Mixing sugar water

Pretty basic question. When mixing sugar water (1:1,2:1) are the ratios based on weight or volume? Cup to cup or pound to pound? Thanks!!

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I simply take a large measuring jug, pour in the dry sugar, see where it comes to, then duplicate that with boiling water

Dexter has it but if you must then
1 litre water and 1 kg sugar.
1 litre water 2kg sugar.
Convert to whatever you are used to

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If I mix then I use a robust plastic food grade Jerry can and half fill it with sugar. Mark the level. Fill to level marked with hot water. Shake.
I prefer invert syrup if I need to winter feed

Hey Dee,

I have a Jerry’s Bucket that I use for my syrup !! Actually I have 3 (three) of these 5 gallon white pails/buckets. :sunglasses::+1::wink:.

Sincerely yours,

Gerald or Jerry :grinning:


Boy there is some serious feeding going on over there if you are using jerrycans or 20l buckets.



That rather depends on how many hives you have :sunny:

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Thought you might say something like that but 20l of syrup means a lot of hives.


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I take my honey off at the end of August. There is still a flow from Himalayan Balsam if the weather is good and Ivy is just round the corner. I don’t want Ivy in my supers so they have to come off. I run 14x12 which enable the bees to overwinter in one box with their stores around them. At this time of year the bees’ nest is contracting but they are yet to put much honey in the brood box. Ivy sets really solid and some …only some… colonies do not use it very well and can starve. SO I dilute it it with their own honey (if it is too high in water content) and invert syrup.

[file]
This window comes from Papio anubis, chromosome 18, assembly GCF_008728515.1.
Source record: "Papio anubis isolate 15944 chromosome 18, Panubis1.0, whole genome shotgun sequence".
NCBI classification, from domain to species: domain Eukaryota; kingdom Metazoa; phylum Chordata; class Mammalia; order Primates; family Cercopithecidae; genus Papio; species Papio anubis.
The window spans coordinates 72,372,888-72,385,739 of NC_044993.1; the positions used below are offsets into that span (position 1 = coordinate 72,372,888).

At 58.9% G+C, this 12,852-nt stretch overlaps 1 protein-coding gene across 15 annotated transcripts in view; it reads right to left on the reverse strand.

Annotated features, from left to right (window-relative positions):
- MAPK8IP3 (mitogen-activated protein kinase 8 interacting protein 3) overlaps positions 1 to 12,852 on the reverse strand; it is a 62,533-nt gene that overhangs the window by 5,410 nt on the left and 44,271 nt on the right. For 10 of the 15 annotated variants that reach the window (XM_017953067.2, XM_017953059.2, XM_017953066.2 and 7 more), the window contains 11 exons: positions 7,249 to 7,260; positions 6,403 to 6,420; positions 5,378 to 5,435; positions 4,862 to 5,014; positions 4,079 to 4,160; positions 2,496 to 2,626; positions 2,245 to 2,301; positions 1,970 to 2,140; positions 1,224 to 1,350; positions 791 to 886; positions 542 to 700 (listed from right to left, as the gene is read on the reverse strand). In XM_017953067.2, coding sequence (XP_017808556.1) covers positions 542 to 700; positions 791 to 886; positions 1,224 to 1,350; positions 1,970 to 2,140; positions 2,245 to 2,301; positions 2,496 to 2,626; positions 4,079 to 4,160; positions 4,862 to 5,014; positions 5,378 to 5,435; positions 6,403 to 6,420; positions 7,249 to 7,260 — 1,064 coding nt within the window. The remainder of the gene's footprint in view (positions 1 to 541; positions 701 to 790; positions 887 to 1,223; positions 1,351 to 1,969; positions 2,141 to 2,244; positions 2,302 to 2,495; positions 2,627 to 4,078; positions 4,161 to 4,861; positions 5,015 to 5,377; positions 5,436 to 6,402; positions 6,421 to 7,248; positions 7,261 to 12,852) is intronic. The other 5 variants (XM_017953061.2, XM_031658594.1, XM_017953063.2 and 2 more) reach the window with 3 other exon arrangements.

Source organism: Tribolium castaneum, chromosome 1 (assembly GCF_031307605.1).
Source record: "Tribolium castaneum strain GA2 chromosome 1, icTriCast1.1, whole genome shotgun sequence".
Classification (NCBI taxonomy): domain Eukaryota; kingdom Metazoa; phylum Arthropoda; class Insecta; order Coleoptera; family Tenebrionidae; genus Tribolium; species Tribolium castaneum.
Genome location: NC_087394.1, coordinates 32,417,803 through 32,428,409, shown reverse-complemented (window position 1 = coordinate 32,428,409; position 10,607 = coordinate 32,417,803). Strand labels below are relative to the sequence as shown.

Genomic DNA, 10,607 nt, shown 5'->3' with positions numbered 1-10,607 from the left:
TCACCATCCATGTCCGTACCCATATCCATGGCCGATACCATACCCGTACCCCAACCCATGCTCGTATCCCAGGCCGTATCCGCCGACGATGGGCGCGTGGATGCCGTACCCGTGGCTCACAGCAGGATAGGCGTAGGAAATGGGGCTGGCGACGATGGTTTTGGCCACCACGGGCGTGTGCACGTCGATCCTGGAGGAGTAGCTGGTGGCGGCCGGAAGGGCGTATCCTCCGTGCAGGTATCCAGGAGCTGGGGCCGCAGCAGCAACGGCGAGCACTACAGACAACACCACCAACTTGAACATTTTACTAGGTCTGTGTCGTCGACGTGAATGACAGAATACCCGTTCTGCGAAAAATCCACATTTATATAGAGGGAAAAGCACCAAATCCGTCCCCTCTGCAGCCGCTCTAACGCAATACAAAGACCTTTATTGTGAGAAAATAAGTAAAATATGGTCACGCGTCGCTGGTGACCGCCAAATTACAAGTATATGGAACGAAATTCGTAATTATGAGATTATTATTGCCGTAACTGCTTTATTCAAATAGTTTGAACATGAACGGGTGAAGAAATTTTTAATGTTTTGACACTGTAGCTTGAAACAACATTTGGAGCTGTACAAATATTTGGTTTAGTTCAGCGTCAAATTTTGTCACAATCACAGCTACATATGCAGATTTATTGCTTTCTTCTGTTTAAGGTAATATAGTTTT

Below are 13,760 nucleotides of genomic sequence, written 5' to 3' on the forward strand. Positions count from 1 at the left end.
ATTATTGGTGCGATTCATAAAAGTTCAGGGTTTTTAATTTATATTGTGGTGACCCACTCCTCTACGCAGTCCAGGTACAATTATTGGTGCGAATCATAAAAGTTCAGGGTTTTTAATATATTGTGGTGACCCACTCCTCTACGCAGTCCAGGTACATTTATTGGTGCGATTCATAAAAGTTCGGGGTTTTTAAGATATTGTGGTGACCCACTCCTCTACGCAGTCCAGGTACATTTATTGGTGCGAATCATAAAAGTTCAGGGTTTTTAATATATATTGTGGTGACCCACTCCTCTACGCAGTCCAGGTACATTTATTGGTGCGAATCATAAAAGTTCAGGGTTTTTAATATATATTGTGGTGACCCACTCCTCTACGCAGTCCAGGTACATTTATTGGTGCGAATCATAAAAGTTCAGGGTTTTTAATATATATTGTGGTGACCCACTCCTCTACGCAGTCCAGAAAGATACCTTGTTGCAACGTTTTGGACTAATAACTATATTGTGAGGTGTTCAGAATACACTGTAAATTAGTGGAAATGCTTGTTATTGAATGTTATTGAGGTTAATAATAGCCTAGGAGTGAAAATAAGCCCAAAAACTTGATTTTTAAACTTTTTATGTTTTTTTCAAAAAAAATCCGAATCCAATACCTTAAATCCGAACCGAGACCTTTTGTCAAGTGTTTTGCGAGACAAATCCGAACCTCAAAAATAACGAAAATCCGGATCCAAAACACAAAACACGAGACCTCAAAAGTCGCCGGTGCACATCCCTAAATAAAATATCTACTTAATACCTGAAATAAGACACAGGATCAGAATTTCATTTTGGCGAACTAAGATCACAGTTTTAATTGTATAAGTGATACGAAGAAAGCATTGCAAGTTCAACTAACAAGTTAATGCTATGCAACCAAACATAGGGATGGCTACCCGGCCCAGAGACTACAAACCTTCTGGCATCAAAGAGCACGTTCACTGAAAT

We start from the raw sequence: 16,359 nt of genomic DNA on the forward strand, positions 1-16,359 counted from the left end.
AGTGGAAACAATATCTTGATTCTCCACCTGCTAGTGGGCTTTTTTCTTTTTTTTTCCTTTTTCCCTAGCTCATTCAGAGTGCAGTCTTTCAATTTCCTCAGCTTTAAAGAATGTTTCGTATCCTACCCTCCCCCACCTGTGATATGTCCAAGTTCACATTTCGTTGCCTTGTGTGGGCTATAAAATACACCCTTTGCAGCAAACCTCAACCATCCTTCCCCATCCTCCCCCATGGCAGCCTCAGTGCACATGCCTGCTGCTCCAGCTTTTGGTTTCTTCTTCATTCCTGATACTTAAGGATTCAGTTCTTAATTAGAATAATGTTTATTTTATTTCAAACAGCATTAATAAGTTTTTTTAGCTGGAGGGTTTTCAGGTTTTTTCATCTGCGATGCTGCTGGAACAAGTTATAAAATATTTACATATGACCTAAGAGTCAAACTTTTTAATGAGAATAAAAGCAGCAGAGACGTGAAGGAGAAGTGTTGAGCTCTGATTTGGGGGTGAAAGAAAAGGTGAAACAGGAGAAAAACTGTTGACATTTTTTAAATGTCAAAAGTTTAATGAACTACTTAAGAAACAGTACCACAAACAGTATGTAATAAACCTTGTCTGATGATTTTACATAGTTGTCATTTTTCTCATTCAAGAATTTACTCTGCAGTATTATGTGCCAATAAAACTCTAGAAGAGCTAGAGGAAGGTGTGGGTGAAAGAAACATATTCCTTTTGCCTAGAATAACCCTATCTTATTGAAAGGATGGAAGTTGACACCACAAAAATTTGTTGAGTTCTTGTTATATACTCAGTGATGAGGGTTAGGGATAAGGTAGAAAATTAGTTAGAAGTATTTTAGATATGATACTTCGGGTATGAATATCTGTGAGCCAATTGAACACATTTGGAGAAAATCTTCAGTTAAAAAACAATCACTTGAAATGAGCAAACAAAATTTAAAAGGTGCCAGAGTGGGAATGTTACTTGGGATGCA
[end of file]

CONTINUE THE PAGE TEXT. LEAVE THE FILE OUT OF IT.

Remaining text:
Each colony needs around 18kg of stores to get through to spring.

SO…you see that syrup doesn’t go that far.
My colonies usually get 10litres of invert each and the rest is up to them.

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A pint of sugar weighs a pound. A pint of water weighs a pound. It makes no difference, but the easiest, in my experience is to measure your water in pints and your sugar in pounds, since the sugar is already in pounds. If you’re doing metric, a liter of sugar weighs a kg. A liter of water weighs a kg. Same principle.


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I do it in small batches as I only have two hives… and also prevents spoilage. I use a half gallon mason jar and fill it with the required amounts so I use volume. Considering that bakers use sugar as a wet or liquid ingredient that’s how I do it. seems to work great. It’s also important not to boil the sugar syrup or even bring it to over 120 degrees. It forms small amounts of compounds that is toxic to bees.

Adding sprigs of thyme to the mix also helps to control varroa.